Ayurveda, the “science of life” and traditional healing system of the Indian subcontinent, is perhaps the oldest formal medical system on the planet. Some of its seminal texts may date back over 4,000 years. As is the case with most traditional medicine, Ayurveda relies on an exquisite understanding of how human sensory perception and keen observation can be used to understand patterns of health and disease, as well as assess the therapeutic potentials of substances such as plants, animals, mushrooms and minerals.
One of the important concepts in Ayurveda israsa, loosely translated as “taste”. A substance’srasais how it tastes and feels to us when we put it in our mouths, chew, swallow, and experience it. The taste framework described by therasasis similar to our modern understanding of taste, though there is little attention given to the “umami” taste in Ayurveda, and “astringency” (normally thought of as an element of mouthfeel) gets more prominent placement. The Ayurvedic tradition recognizes that the taste of a substance conveys an objective and perceptible attribute of that substance which accurately and consistently represents its elemental composition and therapeutic potential.1 That is to say, similar tastes mean similar energetics and, in all likelihood, similar effects.
What gets interesting is that the link between taste and medicinal effect doesn’t necessarily imply identical chemistry at the molecular level. When two substances have similarrasa, they can be similar in effect even if their chemical constituents are wholly dissimilar. For example, a few years ago an acrid, anti-inflammatory substance called oleocanthal was isolated from olive oil.2 It’s responsible for the burning feeling you experience in the back of the throat from tasting good quality oil, and it also seems to be able to reduce inflammation in a way that’s similar to conventional over-the-counter drugs like aspirin and ibuprofen. Now, despite oleocanthal having a very different structure, its acrid taste is very similar to that of ibuprofen. This has been documented by subsequent research speculating that the similarity in taste is connected to the ability of different molecules to bind to specific enzyme and receptor sites: the enzyme binding links the medicinal activity, and the receptor sites link the taste3 (both enzymes and receptors are protein structures with the ability to bind to multiple molecular substrates).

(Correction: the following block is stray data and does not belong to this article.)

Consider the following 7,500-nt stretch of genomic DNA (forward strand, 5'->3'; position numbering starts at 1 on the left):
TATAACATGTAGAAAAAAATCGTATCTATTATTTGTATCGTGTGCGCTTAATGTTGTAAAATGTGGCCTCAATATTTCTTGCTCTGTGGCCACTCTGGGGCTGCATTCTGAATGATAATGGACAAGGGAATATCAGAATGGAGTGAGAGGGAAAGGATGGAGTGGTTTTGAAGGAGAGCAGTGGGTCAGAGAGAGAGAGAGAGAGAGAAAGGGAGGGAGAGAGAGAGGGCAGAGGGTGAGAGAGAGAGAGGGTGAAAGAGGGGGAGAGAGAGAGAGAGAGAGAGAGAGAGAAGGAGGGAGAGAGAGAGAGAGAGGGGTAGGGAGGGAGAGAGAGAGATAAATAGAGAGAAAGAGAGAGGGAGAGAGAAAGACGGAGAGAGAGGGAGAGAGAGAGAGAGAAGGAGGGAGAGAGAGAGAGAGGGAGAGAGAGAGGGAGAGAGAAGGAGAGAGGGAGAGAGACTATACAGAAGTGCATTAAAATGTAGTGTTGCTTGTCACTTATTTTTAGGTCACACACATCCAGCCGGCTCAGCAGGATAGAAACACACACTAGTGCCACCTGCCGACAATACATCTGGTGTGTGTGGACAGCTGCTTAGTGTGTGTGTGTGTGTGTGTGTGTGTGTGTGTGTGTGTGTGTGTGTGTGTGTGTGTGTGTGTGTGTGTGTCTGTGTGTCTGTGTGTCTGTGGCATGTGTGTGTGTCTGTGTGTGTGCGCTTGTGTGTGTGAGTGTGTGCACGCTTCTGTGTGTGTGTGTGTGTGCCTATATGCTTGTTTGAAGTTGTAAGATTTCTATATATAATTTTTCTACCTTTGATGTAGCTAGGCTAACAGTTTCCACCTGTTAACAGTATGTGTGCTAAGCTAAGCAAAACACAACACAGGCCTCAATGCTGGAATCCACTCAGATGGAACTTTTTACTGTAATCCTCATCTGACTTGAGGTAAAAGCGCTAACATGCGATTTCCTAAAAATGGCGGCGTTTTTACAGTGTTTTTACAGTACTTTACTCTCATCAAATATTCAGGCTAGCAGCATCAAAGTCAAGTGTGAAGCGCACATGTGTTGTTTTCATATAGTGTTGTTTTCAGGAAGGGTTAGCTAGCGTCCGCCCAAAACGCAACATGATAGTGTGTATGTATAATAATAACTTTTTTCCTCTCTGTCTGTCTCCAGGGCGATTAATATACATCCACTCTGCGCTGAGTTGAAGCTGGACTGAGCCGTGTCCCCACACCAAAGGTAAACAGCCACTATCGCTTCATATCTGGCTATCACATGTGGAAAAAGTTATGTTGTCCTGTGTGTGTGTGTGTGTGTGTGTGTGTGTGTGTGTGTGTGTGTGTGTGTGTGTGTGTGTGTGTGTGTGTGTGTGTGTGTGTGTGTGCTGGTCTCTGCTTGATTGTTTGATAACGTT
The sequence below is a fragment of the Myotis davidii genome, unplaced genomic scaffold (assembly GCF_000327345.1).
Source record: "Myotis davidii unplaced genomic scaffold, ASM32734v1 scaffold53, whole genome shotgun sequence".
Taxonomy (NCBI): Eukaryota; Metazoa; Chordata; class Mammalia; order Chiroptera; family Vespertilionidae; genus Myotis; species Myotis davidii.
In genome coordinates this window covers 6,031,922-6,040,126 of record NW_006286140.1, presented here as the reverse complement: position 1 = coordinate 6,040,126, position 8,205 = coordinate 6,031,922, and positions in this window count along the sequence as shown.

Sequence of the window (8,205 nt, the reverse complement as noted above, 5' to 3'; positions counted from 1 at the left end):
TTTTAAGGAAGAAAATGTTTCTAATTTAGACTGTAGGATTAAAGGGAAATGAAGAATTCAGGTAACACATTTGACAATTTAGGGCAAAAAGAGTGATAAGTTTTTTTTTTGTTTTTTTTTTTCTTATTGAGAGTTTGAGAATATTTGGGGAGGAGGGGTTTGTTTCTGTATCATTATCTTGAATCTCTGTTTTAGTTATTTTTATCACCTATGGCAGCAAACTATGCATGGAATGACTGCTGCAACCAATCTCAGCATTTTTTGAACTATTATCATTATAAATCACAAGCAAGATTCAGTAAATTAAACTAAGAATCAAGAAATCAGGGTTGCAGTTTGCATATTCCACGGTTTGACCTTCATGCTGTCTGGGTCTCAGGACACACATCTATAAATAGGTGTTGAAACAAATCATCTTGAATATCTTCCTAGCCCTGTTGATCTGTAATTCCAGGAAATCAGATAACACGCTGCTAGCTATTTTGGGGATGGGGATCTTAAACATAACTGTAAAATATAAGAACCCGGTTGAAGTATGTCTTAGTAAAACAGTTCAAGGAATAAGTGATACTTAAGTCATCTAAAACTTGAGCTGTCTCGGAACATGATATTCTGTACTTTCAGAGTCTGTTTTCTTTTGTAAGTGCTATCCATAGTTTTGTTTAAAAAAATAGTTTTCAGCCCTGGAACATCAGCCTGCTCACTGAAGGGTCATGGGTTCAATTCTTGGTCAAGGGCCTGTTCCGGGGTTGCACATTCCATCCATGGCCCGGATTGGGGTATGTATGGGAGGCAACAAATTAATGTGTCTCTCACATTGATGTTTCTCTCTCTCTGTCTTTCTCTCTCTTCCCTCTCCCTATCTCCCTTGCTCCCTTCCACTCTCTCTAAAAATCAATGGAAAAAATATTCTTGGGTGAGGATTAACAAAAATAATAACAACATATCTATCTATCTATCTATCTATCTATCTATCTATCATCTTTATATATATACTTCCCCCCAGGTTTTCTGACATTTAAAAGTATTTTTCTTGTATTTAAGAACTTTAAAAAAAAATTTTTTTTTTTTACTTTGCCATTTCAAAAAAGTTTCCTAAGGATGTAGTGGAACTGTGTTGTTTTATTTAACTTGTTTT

While it’s neat to realize that similar medicinal activity often means similarity of taste, the implication goes beyond simple novelty. The fact is that today, most chemical analysis machinery is geared towards identifying specific molecules: whether we’re talking about chromatography or mass spectrometry, it’s molecules we’re characterizing, not medicinal effects. This is true of even broad-spectrum “fingerprints” of plants or botanical extracts: the fingerprint changes in response to the molecular soup, not in response to potential medicinal benefits. But human taste perception, because it relies on a cocktail of molecules actually binding with protein-based taste receptor sites and the brain integrating that information into a subtle and multifaceted flavor profile, represents the interaction between substance and life form: in short, it represents a medicinal effect and not a chemical fingerprint. This is a different and powerful tool. The chemical fingerprints of oleocanthal and ibuprofen are quite different. Their tastes are very similar. Which assessment technique would you pick to guess at potential health benefits? Taste seems to be the better choice.4